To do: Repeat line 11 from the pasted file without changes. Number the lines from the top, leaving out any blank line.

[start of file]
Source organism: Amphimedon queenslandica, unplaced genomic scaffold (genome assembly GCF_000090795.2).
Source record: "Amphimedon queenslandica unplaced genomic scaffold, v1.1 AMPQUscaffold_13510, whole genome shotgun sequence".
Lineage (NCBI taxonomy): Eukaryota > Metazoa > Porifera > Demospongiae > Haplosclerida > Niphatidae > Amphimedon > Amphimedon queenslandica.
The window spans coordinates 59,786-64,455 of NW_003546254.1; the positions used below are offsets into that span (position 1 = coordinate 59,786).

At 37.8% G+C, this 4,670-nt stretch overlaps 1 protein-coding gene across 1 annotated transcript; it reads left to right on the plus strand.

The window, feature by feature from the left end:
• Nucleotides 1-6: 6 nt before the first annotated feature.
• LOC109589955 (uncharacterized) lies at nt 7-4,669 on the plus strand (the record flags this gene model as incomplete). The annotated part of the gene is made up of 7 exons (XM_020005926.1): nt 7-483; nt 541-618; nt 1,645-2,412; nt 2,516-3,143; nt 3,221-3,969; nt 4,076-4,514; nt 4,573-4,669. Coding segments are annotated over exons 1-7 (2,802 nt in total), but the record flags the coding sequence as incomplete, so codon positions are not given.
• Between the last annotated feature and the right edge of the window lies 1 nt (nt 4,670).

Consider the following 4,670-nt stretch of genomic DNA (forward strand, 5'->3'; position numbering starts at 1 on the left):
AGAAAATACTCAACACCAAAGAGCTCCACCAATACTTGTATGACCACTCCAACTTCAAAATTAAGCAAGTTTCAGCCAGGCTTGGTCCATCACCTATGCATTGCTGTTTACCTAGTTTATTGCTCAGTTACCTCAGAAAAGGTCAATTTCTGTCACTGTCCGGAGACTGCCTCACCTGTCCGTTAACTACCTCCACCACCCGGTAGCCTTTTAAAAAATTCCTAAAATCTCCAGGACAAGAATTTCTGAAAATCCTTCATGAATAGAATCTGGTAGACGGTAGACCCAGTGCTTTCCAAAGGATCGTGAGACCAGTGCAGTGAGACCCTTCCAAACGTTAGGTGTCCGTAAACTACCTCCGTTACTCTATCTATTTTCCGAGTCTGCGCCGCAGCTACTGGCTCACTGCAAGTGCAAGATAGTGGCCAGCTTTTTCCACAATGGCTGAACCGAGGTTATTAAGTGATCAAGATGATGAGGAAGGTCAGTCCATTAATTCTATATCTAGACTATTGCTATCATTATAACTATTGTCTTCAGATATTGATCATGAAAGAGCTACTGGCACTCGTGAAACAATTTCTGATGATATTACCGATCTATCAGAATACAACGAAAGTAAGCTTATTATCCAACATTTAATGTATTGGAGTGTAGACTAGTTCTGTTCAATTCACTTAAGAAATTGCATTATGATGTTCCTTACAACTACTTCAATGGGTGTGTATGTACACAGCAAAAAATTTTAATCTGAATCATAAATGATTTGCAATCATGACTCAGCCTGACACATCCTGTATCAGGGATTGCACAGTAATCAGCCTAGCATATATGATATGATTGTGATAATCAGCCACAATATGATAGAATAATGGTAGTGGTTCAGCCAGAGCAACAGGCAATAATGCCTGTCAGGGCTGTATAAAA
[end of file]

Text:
AGAAAATACTCAACACCAAAGAGCTCCACCAATACTTGTATGACCACTCCAACTTCAAAATTAAGCAAGTTTCAGCCAGGCTTGGTCCATCACCTATGCATTGCTGTTTACCTAGTTTATTGCTCAGTTACCTCAGAAAAGGTCAATTTCTGTCACTGTCCGGAGACTGCCTCACCTGTCCGTTAACTACCTCCACCACCCGGTAGCCTTTTAAAAAATTCCTAAAATCTCCAGGACAAGAATTTCTGAAAATCCTTCATGAATAGAATCTGGTAGACGGTAGACCCAGTGCTTTCCAAAGGATCGTGAGACCAGTGCAGTGAGACCCTTCCAAACGTTAGGTGTCCGTAAACTACCTCCGTTACTCTATCTATTTTCCGAGTCTGCGCCGCAGCTACTGGCTCACTGCAAGTGCAAGATAGTGGCCAGCTTTTTCCACAATGGCTGAACCGAGGTTATTAAGTGATCAAGATGATGAGGAAGGTCAGTCCATTAATTCTATATCTAGACTATTGCTATCATTATAACTATTGTCTTCAGATATTGATCATGAAAGAGCTACTGGCACTCGTGAAACAATTTCTGATGATATTACCGATCTATCAGAATACAACGAAAGTAAGCTTATTATCCAACATTTAATGTATTGGAGTGTAGACTAGTTCTGTTCAATTCACTTAAGAAATTGCATTATGATGTTCCTTACAACTACTTCAATGGGTGTGTATGTACACAGCAAAAAATTTTAATCTGAATCATAAATGATTTGCAATCATGACTCAGCCTGACACATCCTGTATCAGGGATTGCACAGTAATCAGCCTAGCATATATGATATGATTGTGATAATCAGCCACAATATGATAGAATAATGGTAGTGGTTCAGCCAGAGCAACAGGCAATAATGCCTGTCAGGGCTGTATAAAA